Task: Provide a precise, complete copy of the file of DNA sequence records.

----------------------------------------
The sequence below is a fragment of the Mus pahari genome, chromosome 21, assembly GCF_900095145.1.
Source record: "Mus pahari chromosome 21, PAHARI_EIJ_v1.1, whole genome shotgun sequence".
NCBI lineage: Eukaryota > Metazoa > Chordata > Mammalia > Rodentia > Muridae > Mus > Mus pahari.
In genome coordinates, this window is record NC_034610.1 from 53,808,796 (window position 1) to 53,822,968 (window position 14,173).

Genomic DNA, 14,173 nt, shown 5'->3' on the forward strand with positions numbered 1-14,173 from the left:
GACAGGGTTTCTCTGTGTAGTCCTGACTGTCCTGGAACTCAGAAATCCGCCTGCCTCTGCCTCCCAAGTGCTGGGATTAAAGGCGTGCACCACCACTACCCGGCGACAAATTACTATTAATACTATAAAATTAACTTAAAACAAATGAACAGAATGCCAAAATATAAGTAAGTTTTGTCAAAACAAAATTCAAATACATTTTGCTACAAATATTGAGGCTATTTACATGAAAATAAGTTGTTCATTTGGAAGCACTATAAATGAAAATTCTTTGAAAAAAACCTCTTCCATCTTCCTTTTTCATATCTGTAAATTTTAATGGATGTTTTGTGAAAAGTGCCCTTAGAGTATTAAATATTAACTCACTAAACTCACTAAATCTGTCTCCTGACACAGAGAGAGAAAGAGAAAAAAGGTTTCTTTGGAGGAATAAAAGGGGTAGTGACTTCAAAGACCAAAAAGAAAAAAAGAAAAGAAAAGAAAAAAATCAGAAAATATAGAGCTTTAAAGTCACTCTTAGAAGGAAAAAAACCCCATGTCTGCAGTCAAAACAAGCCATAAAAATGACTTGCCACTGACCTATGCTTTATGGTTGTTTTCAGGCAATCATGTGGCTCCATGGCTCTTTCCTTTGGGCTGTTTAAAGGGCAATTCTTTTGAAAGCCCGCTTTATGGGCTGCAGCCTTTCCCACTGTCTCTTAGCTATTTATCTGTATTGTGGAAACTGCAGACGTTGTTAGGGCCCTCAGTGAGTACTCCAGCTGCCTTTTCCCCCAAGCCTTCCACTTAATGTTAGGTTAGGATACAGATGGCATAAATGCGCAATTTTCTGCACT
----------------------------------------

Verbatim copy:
The sequence below is a fragment of the Mus pahari genome, chromosome 21, assembly GCF_900095145.1.
Source record: "Mus pahari chromosome 21, PAHARI_EIJ_v1.1, whole genome shotgun sequence".
NCBI lineage: Eukaryota > Metazoa > Chordata > Mammalia > Rodentia > Muridae > Mus > Mus pahari.
In genome coordinates, this window is record NC_034610.1 from 53,808,796 (window position 1) to 53,822,968 (window position 14,173).

Genomic DNA, 14,173 nt, shown 5'->3' on the forward strand with positions numbered 1-14,173 from the left:
GACAGGGTTTCTCTGTGTAGTCCTGACTGTCCTGGAACTCAGAAATCCGCCTGCCTCTGCCTCCCAAGTGCTGGGATTAAAGGCGTGCACCACCACTACCCGGCGACAAATTACTATTAATACTATAAAATTAACTTAAAACAAATGAACAGAATGCCAAAATATAAGTAAGTTTTGTCAAAACAAAATTCAAATACATTTTGCTACAAATATTGAGGCTATTTACATGAAAATAAGTTGTTCATTTGGAAGCACTATAAATGAAAATTCTTTGAAAAAAACCTCTTCCATCTTCCTTTTTCATATCTGTAAATTTTAATGGATGTTTTGTGAAAAGTGCCCTTAGAGTATTAAATATTAACTCACTAAACTCACTAAATCTGTCTCCTGACACAGAGAGAGAAAGAGAAAAAAGGTTTCTTTGGAGGAATAAAAGGGGTAGTGACTTCAAAGACCAAAAAGAAAAAAAGAAAAGAAAAGAAAAAAATCAGAAAATATAGAGCTTTAAAGTCACTCTTAGAAGGAAAAAAACCCCATGTCTGCAGTCAAAACAAGCCATAAAAATGACTTGCCACTGACCTATGCTTTATGGTTGTTTTCAGGCAATCATGTGGCTCCATGGCTCTTTCCTTTGGGCTGTTTAAAGGGCAATTCTTTTGAAAGCCCGCTTTATGGGCTGCAGCCTTTCCCACTGTCTCTTAGCTATTTATCTGTATTGTGGAAACTGCAGACGTTGTTAGGGCCCTCAGTGAGTACTCCAGCTGCCTTTTCCCCCAAGCCTTCCACTTAATGTTAGGTTAGGATACAGATGGCATAAATGCGCAATTTTCTGCACT